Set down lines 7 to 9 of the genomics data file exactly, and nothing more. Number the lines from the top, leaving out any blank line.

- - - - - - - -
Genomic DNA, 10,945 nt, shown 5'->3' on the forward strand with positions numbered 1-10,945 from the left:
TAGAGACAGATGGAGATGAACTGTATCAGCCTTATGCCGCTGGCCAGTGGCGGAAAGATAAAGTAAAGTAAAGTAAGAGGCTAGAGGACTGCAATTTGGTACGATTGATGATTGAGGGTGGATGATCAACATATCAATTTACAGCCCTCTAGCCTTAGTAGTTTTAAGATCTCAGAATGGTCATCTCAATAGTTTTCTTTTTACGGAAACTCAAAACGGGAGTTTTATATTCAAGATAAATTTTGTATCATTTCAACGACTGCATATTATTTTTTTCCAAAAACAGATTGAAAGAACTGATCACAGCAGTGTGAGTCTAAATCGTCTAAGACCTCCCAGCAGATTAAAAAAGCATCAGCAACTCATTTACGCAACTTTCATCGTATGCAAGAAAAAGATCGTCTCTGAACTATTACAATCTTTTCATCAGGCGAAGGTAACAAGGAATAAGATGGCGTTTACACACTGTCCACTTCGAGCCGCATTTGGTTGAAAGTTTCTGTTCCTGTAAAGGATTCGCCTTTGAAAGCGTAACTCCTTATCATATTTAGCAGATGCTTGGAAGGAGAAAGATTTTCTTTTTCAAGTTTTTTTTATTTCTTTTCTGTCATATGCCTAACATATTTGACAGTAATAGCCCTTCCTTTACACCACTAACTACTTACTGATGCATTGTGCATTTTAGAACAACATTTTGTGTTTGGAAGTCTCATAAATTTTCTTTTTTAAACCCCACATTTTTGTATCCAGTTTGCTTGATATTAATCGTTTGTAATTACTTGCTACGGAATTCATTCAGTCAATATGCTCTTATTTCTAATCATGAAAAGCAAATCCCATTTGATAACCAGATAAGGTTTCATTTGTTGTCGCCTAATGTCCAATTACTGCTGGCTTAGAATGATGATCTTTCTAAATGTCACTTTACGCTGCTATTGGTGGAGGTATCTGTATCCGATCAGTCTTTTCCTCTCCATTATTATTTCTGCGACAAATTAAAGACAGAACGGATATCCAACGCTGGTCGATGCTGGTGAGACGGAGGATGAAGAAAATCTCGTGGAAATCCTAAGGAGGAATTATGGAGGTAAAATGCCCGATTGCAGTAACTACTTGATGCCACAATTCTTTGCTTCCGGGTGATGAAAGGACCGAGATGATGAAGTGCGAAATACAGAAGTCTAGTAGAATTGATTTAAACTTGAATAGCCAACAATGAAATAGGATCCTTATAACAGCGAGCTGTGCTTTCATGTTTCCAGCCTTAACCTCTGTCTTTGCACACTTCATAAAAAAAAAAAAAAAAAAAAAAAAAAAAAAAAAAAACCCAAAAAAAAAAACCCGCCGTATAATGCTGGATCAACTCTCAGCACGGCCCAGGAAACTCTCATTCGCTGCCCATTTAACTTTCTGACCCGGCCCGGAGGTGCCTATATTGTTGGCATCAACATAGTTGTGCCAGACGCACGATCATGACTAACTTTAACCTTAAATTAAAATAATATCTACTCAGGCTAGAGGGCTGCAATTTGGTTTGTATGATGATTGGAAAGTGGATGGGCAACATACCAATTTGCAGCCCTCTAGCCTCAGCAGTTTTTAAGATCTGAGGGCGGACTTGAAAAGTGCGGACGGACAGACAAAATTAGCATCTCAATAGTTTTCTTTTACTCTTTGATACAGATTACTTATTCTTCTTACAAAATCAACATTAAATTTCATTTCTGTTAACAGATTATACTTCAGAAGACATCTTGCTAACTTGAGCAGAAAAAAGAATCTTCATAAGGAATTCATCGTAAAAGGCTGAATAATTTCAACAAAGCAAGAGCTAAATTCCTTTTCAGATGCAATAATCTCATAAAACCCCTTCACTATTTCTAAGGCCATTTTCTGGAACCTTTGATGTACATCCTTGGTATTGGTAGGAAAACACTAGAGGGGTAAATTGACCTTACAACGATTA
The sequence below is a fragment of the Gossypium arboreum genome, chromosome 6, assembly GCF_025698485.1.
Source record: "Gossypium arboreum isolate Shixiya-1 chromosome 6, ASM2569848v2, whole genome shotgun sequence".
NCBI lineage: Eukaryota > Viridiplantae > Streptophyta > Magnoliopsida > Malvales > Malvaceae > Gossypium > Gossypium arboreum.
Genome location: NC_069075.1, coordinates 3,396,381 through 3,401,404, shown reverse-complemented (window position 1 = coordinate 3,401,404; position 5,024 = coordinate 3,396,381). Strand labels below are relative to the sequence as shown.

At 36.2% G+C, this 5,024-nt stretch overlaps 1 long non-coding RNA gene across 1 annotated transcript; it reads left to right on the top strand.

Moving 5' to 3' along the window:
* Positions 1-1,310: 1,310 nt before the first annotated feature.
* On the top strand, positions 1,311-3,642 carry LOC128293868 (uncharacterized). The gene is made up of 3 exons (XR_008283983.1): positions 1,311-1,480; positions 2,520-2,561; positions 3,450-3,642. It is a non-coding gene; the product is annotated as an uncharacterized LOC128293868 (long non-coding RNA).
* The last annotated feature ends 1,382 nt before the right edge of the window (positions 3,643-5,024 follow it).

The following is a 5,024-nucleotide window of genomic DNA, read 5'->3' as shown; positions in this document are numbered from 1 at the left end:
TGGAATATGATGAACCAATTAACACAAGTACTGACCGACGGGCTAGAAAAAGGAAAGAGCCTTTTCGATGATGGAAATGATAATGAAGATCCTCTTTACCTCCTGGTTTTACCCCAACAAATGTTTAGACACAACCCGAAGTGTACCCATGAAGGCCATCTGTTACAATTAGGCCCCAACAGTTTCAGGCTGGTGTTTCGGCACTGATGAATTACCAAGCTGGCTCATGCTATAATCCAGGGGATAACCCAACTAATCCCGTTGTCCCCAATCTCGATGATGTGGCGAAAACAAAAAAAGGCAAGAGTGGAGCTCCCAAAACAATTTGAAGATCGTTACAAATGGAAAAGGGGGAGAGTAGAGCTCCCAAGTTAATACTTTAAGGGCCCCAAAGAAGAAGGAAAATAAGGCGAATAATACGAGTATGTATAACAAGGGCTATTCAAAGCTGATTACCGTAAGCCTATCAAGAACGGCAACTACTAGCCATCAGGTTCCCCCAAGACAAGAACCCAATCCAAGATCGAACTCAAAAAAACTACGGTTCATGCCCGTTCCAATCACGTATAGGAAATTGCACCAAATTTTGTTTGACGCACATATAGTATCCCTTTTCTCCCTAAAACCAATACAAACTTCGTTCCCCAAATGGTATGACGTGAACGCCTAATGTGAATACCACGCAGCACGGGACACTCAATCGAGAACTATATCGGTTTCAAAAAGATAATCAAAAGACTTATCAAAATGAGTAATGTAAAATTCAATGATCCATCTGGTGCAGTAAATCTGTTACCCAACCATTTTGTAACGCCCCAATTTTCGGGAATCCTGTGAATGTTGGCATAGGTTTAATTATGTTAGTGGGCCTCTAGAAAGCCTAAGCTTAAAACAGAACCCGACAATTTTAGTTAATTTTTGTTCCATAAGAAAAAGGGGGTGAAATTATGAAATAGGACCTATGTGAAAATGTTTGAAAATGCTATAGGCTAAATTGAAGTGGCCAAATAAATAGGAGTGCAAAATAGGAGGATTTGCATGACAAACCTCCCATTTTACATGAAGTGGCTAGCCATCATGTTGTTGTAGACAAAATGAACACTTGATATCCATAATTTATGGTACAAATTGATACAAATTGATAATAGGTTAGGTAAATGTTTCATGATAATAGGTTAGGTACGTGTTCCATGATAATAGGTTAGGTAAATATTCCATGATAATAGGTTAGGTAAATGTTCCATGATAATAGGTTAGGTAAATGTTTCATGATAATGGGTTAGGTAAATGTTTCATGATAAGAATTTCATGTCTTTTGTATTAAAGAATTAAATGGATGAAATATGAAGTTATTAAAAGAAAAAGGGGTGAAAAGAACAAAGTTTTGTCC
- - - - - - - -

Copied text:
At 36.2% G+C, this 5,024-nt stretch overlaps 1 long non-coding RNA gene across 1 annotated transcript; it reads left to right on the top strand.

Moving 5' to 3' along the window:
* Positions 1-1,310: 1,310 nt before the first annotated feature.